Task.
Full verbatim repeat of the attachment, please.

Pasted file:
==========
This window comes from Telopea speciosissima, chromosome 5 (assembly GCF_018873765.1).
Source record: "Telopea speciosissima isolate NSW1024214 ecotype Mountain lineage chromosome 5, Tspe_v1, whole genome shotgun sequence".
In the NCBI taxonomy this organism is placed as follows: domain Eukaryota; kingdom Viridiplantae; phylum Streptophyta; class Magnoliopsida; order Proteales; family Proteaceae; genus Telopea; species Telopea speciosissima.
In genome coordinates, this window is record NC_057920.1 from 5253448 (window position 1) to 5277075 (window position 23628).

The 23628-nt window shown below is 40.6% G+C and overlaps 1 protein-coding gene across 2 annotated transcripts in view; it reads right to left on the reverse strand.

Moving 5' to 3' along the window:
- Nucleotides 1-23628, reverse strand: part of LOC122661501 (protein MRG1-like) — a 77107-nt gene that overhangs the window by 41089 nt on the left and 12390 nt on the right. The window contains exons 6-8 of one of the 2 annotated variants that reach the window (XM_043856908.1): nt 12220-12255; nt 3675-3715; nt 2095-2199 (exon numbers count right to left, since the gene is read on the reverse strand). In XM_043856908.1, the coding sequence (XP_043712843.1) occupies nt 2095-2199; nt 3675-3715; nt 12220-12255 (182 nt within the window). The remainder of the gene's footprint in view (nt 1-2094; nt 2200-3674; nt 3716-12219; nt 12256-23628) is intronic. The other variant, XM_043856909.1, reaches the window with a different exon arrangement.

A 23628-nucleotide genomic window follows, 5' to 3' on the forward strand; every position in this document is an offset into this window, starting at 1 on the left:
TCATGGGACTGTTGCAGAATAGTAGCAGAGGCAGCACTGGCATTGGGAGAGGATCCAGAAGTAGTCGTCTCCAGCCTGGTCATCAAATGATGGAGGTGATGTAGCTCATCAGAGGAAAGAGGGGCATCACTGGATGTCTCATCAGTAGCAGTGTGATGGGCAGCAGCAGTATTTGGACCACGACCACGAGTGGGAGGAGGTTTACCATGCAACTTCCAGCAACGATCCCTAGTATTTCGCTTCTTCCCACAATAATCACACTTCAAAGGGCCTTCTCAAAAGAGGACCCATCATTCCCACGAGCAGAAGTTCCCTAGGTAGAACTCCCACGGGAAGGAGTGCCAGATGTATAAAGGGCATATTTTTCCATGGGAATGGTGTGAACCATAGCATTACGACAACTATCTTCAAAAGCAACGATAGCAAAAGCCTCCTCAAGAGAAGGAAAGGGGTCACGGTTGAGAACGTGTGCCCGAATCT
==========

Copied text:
This window comes from Telopea speciosissima, chromosome 5 (assembly GCF_018873765.1).
Source record: "Telopea speciosissima isolate NSW1024214 ecotype Mountain lineage chromosome 5, Tspe_v1, whole genome shotgun sequence".
In the NCBI taxonomy this organism is placed as follows: domain Eukaryota; kingdom Viridiplantae; phylum Streptophyta; class Magnoliopsida; order Proteales; family Proteaceae; genus Telopea; species Telopea speciosissima.
In genome coordinates, this window is record NC_057920.1 from 5253448 (window position 1) to 5277075 (window position 23628).

The 23628-nt window shown below is 40.6% G+C and overlaps 1 protein-coding gene across 2 annotated transcripts in view; it reads right to left on the reverse strand.

Moving 5' to 3' along the window:
- Nucleotides 1-23628, reverse strand: part of LOC122661501 (protein MRG1-like) — a 77107-nt gene that overhangs the window by 41089 nt on the left and 12390 nt on the right. The window contains exons 6-8 of one of the 2 annotated variants that reach the window (XM_043856908.1): nt 12220-12255; nt 3675-3715; nt 2095-2199 (exon numbers count right to left, since the gene is read on the reverse strand). In XM_043856908.1, the coding sequence (XP_043712843.1) occupies nt 2095-2199; nt 3675-3715; nt 12220-12255 (182 nt within the window). The remainder of the gene's footprint in view (nt 1-2094; nt 2200-3674; nt 3716-12219; nt 12256-23628) is intronic. The other variant, XM_043856909.1, reaches the window with a different exon arrangement.

A 23628-nucleotide genomic window follows, 5' to 3' on the forward strand; every position in this document is an offset into this window, starting at 1 on the left:
TCATGGGACTGTTGCAGAATAGTAGCAGAGGCAGCACTGGCATTGGGAGAGGATCCAGAAGTAGTCGTCTCCAGCCTGGTCATCAAATGATGGAGGTGATGTAGCTCATCAGAGGAAAGAGGGGCATCACTGGATGTCTCATCAGTAGCAGTGTGATGGGCAGCAGCAGTATTTGGACCACGACCACGAGTGGGAGGAGGTTTACCATGCAACTTCCAGCAACGATCCCTAGTATTTCGCTTCTTCCCACAATAATCACACTTCAAAGGGCCTTCTCAAAAGAGGACCCATCATTCCCACGAGCAGAAGTTCCCTAGGTAGAACTCCCACGGGAAGGAGTGCCAGATGTATAAAGGGCATATTTTTCCATGGGAATGGTGTGAACCATAGCATTACGACAACTATCTTCAAAAGCAACGATAGCAAAAGCCTCCTCAAGAGAAGGAAAGGGGTCACGGTTGAGAACGTGTGCCCGAATCT